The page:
Barack Obama and John McCain Spin Debate Performances
olls show voters think Obama won the debate, but both campaigns are working to capture voters
The campaigns of Barack Obama and John McCain are furiously spinning their own versions of the first presidential debate to make the case that their man won. But the initial polls suggest that Obama made the best impression and did the most for his candidacy, at least temporarily.
The latest USA Today/Gallup Poll shows 46 percent of those who watched Friday night say Obama did a better job than McCain while 34 percent said McCain did better. Fifty-two percent said Obama offered the best proposals to solve the nation’s problems, compared with 35 percent who preferred McCain’s proposals. Three in 10 said their opinion of Obama became more favorable after seeing the debate, while 14 percent said their view of Obama became less favorable, and 54 percent said it made no difference. About 21 percent of those who watched said it gave them a more favorable view of McCain, while 21 percent said less favorable and 56 percent said it didn’t change their minds.
A CNN/Opinion Research poll of debate watchers found that 51 percent said Obama did the best job in the debate to 38 percent who preferred McCain. Fifty-eight percent said Obama would better handle the economy, voters’ top concern, while only 37 percent said McCain would.
A CBS poll of undecided voters found that 40 percent felt Obama won the debate and 22 percent said it was McCain who won.
In the past, however, surveys have shown that voters’ instant opinions can change after they assess media coverage in the days following a debate. As a consequence, both campaigns are working hard to influence that coverage and to put their candidate in the best possible light.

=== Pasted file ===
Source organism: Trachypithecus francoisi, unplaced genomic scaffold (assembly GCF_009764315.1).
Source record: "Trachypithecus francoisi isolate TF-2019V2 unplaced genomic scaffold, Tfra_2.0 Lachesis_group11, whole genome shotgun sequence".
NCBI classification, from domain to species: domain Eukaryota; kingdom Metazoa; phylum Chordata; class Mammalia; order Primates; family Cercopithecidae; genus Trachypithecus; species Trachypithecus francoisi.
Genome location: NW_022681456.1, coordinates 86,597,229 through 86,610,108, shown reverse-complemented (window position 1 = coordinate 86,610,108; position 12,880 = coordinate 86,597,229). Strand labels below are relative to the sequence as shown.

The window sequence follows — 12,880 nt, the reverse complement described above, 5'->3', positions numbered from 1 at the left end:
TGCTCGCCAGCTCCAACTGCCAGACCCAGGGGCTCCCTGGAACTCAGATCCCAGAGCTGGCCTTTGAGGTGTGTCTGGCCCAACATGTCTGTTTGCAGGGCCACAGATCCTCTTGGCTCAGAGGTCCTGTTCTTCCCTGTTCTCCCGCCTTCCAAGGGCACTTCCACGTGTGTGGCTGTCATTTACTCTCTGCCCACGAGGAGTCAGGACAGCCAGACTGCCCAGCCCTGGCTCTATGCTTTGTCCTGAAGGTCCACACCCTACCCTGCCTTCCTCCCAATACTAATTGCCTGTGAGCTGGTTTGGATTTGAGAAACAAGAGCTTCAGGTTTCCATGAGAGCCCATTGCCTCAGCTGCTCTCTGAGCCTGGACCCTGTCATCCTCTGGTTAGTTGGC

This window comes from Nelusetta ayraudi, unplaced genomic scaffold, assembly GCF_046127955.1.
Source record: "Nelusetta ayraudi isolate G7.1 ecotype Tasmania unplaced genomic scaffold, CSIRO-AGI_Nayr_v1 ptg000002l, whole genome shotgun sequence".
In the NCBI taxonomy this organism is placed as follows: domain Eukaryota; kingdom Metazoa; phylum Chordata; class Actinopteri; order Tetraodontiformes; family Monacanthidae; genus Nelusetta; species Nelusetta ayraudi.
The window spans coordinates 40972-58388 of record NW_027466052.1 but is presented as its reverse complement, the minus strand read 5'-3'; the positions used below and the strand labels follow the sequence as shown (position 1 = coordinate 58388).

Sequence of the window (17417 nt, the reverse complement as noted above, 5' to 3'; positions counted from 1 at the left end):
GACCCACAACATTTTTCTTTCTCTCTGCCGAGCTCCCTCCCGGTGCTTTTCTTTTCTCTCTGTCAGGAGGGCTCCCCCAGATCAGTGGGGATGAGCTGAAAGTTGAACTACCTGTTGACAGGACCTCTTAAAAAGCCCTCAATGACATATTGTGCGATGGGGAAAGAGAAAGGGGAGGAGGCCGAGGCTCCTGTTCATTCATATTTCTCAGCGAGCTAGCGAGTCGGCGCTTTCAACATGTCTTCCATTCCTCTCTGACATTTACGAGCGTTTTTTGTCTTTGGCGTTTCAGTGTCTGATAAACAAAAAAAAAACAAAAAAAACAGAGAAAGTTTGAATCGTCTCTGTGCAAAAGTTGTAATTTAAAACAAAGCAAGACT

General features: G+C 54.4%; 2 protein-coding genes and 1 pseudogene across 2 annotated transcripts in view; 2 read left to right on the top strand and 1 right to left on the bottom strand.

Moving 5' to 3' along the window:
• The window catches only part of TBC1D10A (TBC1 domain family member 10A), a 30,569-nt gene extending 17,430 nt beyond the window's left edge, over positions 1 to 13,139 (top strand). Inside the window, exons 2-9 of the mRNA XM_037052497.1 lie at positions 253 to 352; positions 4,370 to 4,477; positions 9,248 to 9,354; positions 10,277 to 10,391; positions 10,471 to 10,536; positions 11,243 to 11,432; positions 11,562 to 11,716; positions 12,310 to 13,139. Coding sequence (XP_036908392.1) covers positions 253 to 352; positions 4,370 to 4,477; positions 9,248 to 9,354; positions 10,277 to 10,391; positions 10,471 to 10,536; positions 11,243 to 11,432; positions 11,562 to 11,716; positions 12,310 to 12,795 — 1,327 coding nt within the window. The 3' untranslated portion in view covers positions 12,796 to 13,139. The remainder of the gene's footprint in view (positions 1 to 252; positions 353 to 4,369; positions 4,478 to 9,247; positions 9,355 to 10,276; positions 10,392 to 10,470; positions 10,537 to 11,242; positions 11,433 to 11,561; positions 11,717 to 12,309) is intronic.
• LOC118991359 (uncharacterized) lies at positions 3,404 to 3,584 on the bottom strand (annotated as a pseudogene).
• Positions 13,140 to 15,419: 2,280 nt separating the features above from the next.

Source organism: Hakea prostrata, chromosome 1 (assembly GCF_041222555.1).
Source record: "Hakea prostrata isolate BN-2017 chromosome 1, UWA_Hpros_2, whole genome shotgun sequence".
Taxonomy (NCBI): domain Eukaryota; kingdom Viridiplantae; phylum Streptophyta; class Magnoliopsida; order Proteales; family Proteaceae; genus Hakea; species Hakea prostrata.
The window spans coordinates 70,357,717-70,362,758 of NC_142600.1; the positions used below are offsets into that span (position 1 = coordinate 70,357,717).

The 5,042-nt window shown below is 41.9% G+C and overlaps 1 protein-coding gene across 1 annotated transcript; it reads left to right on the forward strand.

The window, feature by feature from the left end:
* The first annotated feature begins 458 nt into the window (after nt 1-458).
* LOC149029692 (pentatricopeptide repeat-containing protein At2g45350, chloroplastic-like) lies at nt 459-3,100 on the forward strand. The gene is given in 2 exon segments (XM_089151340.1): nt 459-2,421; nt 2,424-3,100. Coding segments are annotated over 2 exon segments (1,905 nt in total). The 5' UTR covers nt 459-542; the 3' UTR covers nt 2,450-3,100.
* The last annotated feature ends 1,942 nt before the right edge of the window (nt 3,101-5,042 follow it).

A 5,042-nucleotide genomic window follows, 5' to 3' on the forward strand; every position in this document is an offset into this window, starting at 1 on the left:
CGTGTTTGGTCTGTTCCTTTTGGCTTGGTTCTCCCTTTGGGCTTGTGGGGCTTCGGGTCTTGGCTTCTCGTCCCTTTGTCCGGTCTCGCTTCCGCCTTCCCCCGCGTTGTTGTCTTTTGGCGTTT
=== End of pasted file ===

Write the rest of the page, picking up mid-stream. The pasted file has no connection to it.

Each candidate followed up by repeating his main talking points from the debate in campaign appearances over the weekend. McCain, a veteran GOP senator from Arizona, attacked Obama, a first-term Democratic senator from Illinois, for lacking experience and for failing to understand major international problems. Obama attacked McCain for being willing to continue President George Bush’s unpopular policies on the economy and other issues.
Obama hammered on the economy and said McCain’s policies over his 26 years in the Senate, when he was strongly in favor of deregulation, helped create the current financial crisis. “You can’t make up for 26 years in 26 days,” Obama told a rally in Detroit. “For most of the 26 years, he’s been against the common-sense rules and regulations that could have stopped this problem…. His first response to the greatest financial meltdown in generations was a Katrina-like response. He sort of stood there, said, ‘The fundamentals of the economy are strong.’ “
A McCain spokesman said Obama has a record “of opposing middle-class tax relief” and added: “Barack Obama voted 94 times in just three years for higher taxes.” McCain surrogates argued that Obama showed that he isn’t ready to be president because he misunderstood many international issues, from the need to win the Iraq war to the folly of meeting with leaders of rogue nations without preconditions.
Neither man made a major error in the debate, and the fact that Obama could demonstrate parity with McCain in discussing complex issues and that he seemed “presidential” probably helped him. That’s what happened to Massachusetts Sen. John F. Kennedy in his first debate with Vice President Richard Nixon in 1960. JFK’s performance seemed to elevate him to Nixon’s stature and helped ease concerns that he was too young and inexperienced—the same charges that Obama is now facing.
Pollsters say McCain’s testiness and his repeated attacks on Obama might have hurt him among undecided women voters, who tend to dislike political confrontation.
Obama and McCain have two more debates on their schedule, but on Thursday night, the attention will shift to the vice presidential candidates when Democrat Joe Biden and Republican Sarah Palin go head to head in St. Louis.
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